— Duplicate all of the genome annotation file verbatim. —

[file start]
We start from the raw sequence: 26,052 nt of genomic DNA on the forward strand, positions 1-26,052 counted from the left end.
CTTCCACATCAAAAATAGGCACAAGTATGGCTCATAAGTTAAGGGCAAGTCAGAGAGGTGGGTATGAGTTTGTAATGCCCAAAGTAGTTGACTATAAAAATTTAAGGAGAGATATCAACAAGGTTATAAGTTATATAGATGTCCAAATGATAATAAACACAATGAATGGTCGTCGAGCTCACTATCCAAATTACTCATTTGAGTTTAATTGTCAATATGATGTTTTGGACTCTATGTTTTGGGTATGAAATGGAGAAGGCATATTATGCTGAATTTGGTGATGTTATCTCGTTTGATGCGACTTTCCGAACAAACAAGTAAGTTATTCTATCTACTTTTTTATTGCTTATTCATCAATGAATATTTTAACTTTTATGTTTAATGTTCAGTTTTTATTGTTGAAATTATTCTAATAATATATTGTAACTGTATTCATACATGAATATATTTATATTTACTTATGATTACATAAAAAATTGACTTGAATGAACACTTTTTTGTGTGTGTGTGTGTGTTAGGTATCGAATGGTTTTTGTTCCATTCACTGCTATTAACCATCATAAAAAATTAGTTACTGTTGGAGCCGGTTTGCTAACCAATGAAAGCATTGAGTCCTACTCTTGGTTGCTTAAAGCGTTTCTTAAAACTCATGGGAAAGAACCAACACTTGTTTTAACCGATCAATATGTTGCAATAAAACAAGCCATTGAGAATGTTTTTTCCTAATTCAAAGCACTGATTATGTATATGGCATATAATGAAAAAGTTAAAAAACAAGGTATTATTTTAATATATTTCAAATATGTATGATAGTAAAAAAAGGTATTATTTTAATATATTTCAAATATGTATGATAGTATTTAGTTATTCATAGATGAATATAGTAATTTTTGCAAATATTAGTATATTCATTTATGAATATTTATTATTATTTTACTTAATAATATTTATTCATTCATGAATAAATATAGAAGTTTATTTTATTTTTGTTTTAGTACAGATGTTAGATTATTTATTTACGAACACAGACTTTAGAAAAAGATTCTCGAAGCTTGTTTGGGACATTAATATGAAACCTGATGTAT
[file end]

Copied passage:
We start from the raw sequence: 26,052 nt of genomic DNA on the forward strand, positions 1-26,052 counted from the left end.
CTTCCACATCAAAAATAGGCACAAGTATGGCTCATAAGTTAAGGGCAAGTCAGAGAGGTGGGTATGAGTTTGTAATGCCCAAAGTAGTTGACTATAAAAATTTAAGGAGAGATATCAACAAGGTTATAAGTTATATAGATGTCCAAATGATAATAAACACAATGAATGGTCGTCGAGCTCACTATCCAAATTACTCATTTGAGTTTAATTGTCAATATGATGTTTTGGACTCTATGTTTTGGGTATGAAATGGAGAAGGCATATTATGCTGAATTTGGTGATGTTATCTCGTTTGATGCGACTTTCCGAACAAACAAGTAAGTTATTCTATCTACTTTTTTATTGCTTATTCATCAATGAATATTTTAACTTTTATGTTTAATGTTCAGTTTTTATTGTTGAAATTATTCTAATAATATATTGTAACTGTATTCATACATGAATATATTTATATTTACTTATGATTACATAAAAAATTGACTTGAATGAACACTTTTTTGTGTGTGTGTGTGTGTTAGGTATCGAATGGTTTTTGTTCCATTCACTGCTATTAACCATCATAAAAAATTAGTTACTGTTGGAGCCGGTTTGCTAACCAATGAAAGCATTGAGTCCTACTCTTGGTTGCTTAAAGCGTTTCTTAAAACTCATGGGAAAGAACCAACACTTGTTTTAACCGATCAATATGTTGCAATAAAACAAGCCATTGAGAATGTTTTTTCCTAATTCAAAGCACTGATTATGTATATGGCATATAATGAAAAAGTTAAAAAACAAGGTATTATTTTAATATATTTCAAATATGTATGATAGTAAAAAAAGGTATTATTTTAATATATTTCAAATATGTATGATAGTATTTAGTTATTCATAGATGAATATAGTAATTTTTGCAAATATTAGTATATTCATTTATGAATATTTATTATTATTTTACTTAATAATATTTATTCATTCATGAATAAATATAGAAGTTTATTTTATTTTTGTTTTAGTACAGATGTTAGATTATTTATTTACGAACACAGACTTTAGAAAAAGATTCTCGAAGCTTGTTTGGGACATTAATATGAAACCTGATGTAT